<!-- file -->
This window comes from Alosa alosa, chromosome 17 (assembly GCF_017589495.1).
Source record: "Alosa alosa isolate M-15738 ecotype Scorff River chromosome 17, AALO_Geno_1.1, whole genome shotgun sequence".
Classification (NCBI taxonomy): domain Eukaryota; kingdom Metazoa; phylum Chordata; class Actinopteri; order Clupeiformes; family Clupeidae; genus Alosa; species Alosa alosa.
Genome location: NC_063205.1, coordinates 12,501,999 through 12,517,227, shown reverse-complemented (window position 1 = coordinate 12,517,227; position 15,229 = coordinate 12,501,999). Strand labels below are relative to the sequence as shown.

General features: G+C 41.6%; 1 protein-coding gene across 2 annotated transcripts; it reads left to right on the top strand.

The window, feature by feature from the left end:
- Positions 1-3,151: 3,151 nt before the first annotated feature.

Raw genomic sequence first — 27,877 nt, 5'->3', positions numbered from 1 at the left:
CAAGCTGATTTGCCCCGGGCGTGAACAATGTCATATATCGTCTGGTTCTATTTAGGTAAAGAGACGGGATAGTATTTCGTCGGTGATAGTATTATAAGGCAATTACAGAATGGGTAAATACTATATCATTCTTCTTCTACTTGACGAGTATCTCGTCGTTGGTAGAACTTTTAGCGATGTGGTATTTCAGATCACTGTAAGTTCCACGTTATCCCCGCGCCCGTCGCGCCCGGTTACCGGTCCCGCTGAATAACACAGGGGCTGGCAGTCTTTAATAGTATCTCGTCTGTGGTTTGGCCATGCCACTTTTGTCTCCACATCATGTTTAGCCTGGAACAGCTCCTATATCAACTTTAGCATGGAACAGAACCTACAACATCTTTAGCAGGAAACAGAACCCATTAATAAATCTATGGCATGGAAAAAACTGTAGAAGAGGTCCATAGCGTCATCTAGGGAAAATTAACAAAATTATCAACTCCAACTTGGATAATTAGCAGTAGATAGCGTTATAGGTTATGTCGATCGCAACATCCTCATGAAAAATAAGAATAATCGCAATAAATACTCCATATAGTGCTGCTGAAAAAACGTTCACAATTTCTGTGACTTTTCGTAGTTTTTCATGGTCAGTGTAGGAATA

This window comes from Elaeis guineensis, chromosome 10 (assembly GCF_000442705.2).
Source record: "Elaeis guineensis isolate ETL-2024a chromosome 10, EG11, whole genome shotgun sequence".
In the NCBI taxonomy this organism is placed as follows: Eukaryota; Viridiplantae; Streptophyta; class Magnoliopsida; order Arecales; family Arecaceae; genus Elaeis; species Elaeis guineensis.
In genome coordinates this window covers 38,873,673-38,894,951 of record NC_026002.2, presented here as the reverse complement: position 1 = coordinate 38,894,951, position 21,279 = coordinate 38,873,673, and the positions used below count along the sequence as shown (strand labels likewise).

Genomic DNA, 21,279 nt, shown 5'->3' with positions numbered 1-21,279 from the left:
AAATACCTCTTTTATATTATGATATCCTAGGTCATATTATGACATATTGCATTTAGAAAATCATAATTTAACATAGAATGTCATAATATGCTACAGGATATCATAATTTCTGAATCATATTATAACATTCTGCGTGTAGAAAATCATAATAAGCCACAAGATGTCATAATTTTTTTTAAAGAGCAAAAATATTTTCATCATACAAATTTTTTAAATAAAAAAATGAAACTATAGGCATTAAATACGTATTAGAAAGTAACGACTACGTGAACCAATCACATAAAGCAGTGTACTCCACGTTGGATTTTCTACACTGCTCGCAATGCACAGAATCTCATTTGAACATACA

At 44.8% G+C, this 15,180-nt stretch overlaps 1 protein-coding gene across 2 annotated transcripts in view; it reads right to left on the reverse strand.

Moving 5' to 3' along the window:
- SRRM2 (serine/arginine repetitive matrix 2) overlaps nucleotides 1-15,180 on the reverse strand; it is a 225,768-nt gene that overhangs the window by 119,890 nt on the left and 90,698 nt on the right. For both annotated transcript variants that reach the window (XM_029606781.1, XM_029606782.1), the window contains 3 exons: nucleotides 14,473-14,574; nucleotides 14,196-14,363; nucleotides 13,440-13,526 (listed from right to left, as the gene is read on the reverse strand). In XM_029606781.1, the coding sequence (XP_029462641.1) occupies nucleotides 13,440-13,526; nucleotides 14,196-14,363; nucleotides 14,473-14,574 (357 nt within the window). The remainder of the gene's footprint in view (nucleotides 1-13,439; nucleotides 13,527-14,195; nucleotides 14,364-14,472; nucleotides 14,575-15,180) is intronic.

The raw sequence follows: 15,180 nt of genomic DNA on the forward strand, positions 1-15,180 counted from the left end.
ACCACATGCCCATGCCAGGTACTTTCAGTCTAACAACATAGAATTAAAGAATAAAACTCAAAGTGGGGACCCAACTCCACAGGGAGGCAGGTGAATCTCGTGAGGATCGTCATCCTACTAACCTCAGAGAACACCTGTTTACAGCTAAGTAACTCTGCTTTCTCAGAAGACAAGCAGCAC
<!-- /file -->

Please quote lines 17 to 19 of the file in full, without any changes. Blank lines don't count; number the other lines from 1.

Moving 5' to 3' along the window:
- SRRM2 (serine/arginine repetitive matrix 2) overlaps nucleotides 1-15,180 on the reverse strand; it is a 225,768-nt gene that overhangs the window by 119,890 nt on the left and 90,698 nt on the right. For both annotated transcript variants that reach the window (XM_029606781.1, XM_029606782.1), the window contains 3 exons: nucleotides 14,473-14,574; nucleotides 14,196-14,363; nucleotides 13,440-13,526 (listed from right to left, as the gene is read on the reverse strand). In XM_029606781.1, the coding sequence (XP_029462641.1) occupies nucleotides 13,440-13,526; nucleotides 14,196-14,363; nucleotides 14,473-14,574 (357 nt within the window). The remainder of the gene's footprint in view (nucleotides 1-13,439; nucleotides 13,527-14,195; nucleotides 14,364-14,472; nucleotides 14,575-15,180) is intronic.

The raw sequence follows: 15,180 nt of genomic DNA on the forward strand, positions 1-15,180 counted from the left end.